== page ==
Erupting like the dormant volcano they were, Blur and their return to the huge stages which stretch across the world have been a major triumph for the band and fans alike. The Ballad comes for them. Damon Albarn explores the calmer side as he did on his recent solo album The Nearer the Fountain, More Pure the Stream Flows. Pairing that with the writhing experience underscoring the steely nerve from Graham Coxon and the delicate backing rhythms of Alex James and Dave Rowntree respectively, The Ballad of Darren shoots for the skies and shoulders its way near to the top of Blur’s discography. Reflection and sincerity, clambering through an array of instrumental practices and flows, clearly and cleanly observed by the four-piece, makes for some of their best work in decades.
Collectively or otherwise, the members of Blur outdo themselves and much of what they did together or apart. An almost anxious turn is tipped on its head between The Ballad to St Charles Square, a recognition and acceptance of fury instead of the coy and wobbly introduction. Coxon is the spark for all of this, the madness of St Charles Square and the groaning guitar work underneath, holding it all together as Coxon lashes out at the ghosts which haunt the band. Barbaric is anything but its titular suggestion. Certainly capturing some internal conflict, the fear of resentment to those we hold dear, the feeling which is never lost now gone, and Barbaric mounts an intimate little aside. With its drum machine relics hiding in the background, there is a turn of confidence from Albarn, whose continued lean toward Gorillaz experimentation rubs off here.
Despite being around since the turn of the 1990s, Blur still finds themselves, like Suede, completely lost and in the dark about where they need to be. Rightly so. Nobody needs to find themselves and you cannot do so in ten songs. But they give it a crack and an honest attempt is mounted. Plenty of thick piano beats that guide Blur to pastures new as Arctic Monkeys did with Tranquility Base Hotel and Casino, as Pulp did with This is Hardcore. The Ballad of Darren may be in step with the tongue-in-cheek title but the tracks which flow through, the lush and cool Russian Strings to the Glen Campbell-inspired guitar delicacies, it shows growth plain and simple. This is not for all the people or those who live in country houses, this is for Blur and its four members. It is their autobiographical, meditative stance which takes them to a new high. Keep an ear out for Far Away Island and Avalon, a pairing which captures just what Blur wants to do with this new era.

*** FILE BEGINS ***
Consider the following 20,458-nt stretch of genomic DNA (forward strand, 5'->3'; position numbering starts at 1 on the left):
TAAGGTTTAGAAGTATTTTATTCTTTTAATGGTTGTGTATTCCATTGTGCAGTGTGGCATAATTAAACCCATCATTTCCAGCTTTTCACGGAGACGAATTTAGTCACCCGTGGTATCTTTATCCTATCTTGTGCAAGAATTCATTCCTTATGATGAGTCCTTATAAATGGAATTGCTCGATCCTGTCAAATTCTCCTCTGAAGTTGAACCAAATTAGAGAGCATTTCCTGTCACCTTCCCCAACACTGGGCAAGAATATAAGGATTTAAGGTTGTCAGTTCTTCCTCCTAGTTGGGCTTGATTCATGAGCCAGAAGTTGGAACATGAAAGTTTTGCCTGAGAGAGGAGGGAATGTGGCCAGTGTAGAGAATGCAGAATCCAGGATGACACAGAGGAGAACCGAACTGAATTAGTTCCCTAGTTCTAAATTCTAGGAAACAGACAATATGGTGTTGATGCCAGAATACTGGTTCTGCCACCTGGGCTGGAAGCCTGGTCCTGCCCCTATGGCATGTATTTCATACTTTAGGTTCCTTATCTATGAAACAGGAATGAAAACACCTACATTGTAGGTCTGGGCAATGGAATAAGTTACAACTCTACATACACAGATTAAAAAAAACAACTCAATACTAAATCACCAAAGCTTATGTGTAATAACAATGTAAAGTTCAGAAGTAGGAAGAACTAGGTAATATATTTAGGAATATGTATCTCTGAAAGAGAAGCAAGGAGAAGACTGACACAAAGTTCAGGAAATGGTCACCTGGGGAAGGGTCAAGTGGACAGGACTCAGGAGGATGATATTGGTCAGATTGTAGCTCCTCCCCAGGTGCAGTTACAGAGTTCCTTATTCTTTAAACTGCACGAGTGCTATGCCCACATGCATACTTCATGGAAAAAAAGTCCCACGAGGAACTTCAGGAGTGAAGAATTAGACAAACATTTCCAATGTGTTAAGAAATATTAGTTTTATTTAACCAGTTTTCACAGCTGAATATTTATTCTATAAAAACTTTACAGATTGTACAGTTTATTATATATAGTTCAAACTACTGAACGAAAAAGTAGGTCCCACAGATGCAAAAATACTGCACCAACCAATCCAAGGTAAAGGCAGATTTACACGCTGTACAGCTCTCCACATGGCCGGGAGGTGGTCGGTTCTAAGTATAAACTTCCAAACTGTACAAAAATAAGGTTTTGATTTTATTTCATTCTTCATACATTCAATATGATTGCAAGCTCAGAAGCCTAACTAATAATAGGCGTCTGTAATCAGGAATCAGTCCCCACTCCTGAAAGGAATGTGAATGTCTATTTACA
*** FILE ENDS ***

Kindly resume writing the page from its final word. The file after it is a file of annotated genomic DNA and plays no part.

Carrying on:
At a time of cash-ins on the nostalgia tour, Blur and Pulp are making the most of it. The latter is guided by LCD Soundsystem’s “shut up and play the hits,” mantra, the former taken by how far they came and how they still pursue those delicate highs. This is what the fans want. A whole new generation who never had the chance to see those Hyde Park highs are given the opportunity and experience they, as well as Blur, were so desperately craving. Blur navigates some of their finest works here, avoiding the chance to give you what you’ve come to expect. The Ballad of Darren is filled with surprises, taking those slower sentiments to heart and running with them. Goodbye Albert and all which follows is nothing short of ridiculously inspired. A jaw-dropping experience which cements Blur not as the strange posh boys of the 1990s but the tender and experienced artists they always were. An album as inspired and responsive as The Ballad of Darren always has that effect.